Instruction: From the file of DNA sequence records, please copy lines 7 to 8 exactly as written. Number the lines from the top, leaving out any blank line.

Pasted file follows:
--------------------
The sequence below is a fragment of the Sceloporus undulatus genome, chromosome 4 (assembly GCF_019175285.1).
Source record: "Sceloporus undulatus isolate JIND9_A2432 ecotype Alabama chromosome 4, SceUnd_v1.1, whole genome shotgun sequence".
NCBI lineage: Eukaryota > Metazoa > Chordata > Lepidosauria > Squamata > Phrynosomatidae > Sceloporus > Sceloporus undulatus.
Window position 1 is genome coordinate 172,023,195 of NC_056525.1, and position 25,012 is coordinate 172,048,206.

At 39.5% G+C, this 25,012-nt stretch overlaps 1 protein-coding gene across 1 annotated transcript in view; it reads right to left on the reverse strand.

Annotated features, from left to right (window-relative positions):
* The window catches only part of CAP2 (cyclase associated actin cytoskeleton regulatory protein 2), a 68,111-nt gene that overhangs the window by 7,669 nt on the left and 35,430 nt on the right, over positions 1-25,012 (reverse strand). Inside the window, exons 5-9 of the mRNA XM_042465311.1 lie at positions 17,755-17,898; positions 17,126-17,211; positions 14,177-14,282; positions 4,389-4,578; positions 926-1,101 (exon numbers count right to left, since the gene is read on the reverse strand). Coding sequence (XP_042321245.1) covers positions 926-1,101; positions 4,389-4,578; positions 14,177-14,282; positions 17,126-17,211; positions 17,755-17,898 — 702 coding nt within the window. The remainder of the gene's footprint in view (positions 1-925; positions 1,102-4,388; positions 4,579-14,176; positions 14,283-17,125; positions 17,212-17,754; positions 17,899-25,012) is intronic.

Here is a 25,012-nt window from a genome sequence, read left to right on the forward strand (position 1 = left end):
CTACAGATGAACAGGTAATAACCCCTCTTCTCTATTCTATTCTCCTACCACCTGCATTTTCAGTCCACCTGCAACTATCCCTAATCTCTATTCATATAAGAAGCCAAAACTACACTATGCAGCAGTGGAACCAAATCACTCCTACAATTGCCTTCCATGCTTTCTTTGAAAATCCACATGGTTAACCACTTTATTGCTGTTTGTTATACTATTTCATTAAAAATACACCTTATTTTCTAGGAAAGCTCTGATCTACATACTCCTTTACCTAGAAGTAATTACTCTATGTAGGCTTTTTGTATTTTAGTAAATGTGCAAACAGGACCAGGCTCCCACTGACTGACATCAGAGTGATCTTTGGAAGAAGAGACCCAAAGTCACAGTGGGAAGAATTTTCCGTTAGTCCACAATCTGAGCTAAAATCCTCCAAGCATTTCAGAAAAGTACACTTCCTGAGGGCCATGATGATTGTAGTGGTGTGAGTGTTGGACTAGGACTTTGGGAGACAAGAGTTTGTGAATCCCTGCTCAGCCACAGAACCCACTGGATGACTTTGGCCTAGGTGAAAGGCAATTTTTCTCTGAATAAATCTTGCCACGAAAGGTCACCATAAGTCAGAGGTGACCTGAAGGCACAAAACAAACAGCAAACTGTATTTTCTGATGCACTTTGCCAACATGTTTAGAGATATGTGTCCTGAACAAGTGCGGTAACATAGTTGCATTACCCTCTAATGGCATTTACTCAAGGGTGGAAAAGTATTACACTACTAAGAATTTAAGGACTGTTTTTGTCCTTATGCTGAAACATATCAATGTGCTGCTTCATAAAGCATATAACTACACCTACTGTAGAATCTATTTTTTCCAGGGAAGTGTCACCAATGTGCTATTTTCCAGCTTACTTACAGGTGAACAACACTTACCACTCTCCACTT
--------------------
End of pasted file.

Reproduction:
* The window catches only part of CAP2 (cyclase associated actin cytoskeleton regulatory protein 2), a 68,111-nt gene that overhangs the window by 7,669 nt on the left and 35,430 nt on the right, over positions 1-25,012 (reverse strand). Inside the window, exons 5-9 of the mRNA XM_042465311.1 lie at positions 17,755-17,898; positions 17,126-17,211; positions 14,177-14,282; positions 4,389-4,578; positions 926-1,101 (exon numbers count right to left, since the gene is read on the reverse strand). Coding sequence (XP_042321245.1) covers positions 926-1,101; positions 4,389-4,578; positions 14,177-14,282; positions 17,126-17,211; positions 17,755-17,898 — 702 coding nt within the window. The remainder of the gene's footprint in view (positions 1-925; positions 1,102-4,388; positions 4,579-14,176; positions 14,283-17,125; positions 17,212-17,754; positions 17,899-25,012) is intronic.

Here is a 25,012-nt window from a genome sequence, read left to right on the forward strand (position 1 = left end):